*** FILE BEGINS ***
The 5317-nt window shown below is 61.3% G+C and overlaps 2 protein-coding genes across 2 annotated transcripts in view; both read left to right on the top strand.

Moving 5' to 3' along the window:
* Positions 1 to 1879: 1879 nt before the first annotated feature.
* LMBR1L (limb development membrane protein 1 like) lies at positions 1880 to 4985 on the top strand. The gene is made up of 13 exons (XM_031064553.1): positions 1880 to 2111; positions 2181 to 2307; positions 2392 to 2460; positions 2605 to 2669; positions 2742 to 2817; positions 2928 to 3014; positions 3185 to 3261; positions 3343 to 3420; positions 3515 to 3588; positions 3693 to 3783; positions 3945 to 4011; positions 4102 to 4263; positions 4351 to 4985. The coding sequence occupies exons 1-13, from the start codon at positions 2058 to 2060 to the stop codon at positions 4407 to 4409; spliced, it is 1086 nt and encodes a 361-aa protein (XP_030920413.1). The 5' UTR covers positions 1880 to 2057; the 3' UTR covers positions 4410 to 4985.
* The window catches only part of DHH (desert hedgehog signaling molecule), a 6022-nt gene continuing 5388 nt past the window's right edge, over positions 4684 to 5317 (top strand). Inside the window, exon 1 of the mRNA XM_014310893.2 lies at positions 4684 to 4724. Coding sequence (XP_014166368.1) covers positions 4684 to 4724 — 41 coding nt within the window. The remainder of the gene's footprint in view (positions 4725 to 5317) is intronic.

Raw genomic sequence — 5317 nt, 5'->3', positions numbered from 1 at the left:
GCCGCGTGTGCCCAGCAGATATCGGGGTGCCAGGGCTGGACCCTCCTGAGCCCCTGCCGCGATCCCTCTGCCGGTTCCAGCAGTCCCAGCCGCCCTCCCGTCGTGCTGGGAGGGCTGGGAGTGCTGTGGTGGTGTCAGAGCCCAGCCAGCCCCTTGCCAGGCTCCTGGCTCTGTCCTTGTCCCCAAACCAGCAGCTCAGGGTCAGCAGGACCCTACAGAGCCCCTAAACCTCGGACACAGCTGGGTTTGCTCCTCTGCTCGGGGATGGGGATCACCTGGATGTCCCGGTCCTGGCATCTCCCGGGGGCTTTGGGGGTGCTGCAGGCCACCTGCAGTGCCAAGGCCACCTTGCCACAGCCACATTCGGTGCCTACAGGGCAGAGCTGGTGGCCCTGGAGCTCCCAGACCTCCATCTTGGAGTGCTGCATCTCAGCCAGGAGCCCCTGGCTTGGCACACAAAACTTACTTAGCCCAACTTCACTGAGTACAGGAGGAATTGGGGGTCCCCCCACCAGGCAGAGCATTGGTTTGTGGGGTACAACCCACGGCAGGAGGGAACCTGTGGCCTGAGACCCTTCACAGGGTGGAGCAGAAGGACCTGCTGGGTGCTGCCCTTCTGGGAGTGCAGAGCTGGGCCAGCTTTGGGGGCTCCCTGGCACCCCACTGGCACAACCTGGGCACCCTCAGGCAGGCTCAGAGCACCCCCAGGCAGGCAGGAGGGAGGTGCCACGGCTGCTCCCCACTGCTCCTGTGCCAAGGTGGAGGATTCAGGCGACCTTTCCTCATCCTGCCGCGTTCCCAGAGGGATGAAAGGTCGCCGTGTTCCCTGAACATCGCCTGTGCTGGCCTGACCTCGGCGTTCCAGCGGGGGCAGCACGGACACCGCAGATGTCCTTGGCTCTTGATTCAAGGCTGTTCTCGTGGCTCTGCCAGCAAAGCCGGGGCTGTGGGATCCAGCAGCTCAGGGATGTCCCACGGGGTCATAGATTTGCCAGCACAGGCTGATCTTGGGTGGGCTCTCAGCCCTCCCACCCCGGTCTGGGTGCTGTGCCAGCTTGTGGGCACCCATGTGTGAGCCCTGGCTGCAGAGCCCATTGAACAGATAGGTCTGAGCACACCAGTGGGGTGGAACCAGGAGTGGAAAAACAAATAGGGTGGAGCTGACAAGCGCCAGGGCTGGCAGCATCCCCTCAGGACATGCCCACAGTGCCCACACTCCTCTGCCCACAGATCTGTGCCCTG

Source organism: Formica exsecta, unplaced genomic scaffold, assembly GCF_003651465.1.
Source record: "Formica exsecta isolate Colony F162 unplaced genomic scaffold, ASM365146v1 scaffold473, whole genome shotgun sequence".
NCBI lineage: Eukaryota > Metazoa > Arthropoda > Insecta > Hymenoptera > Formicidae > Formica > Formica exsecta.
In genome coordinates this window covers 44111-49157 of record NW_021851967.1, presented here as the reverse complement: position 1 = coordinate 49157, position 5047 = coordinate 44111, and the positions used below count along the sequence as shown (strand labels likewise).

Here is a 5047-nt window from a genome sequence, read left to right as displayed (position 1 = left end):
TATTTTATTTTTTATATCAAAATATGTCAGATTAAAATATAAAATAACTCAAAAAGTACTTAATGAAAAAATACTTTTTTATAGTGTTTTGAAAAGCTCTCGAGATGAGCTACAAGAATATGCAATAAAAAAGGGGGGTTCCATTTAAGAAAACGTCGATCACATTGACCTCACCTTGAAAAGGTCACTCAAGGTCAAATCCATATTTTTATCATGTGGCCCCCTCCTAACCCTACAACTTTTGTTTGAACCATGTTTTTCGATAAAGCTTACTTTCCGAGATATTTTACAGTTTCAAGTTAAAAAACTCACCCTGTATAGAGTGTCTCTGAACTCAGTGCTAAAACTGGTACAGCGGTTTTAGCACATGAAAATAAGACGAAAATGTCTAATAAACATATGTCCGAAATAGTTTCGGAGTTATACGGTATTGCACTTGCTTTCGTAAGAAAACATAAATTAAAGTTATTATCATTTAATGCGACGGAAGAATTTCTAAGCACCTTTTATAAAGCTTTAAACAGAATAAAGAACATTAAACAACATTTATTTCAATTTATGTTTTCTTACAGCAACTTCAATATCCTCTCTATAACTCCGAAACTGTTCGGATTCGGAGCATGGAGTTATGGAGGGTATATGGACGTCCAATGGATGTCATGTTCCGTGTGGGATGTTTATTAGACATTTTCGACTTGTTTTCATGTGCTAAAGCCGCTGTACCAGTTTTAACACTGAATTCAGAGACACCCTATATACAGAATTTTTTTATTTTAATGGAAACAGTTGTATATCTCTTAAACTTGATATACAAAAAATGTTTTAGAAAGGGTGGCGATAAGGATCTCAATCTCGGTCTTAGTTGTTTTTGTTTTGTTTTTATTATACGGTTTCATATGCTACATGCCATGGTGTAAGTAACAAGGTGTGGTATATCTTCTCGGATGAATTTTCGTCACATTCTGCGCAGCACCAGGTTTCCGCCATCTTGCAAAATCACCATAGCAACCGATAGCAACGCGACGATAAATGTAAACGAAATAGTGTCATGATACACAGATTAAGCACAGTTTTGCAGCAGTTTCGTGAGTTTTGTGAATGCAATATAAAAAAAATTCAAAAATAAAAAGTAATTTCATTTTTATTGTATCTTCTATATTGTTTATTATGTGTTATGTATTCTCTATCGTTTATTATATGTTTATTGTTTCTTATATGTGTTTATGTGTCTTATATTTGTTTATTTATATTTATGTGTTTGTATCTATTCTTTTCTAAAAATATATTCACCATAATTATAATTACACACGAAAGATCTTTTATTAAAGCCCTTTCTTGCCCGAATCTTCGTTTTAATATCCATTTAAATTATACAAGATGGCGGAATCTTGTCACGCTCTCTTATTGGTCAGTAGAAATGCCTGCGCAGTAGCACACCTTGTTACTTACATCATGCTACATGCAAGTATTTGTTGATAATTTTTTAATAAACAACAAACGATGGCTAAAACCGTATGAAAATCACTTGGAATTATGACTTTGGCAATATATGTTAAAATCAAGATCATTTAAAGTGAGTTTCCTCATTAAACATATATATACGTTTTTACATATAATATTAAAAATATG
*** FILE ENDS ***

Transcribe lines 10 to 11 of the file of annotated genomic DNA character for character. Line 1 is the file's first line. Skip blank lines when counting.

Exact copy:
NCBI lineage: Eukaryota > Metazoa > Arthropoda > Insecta > Hymenoptera > Formicidae > Formica > Formica exsecta.
In genome coordinates this window covers 44111-49157 of record NW_021851967.1, presented here as the reverse complement: position 1 = coordinate 49157, position 5047 = coordinate 44111, and the positions used below count along the sequence as shown (strand labels likewise).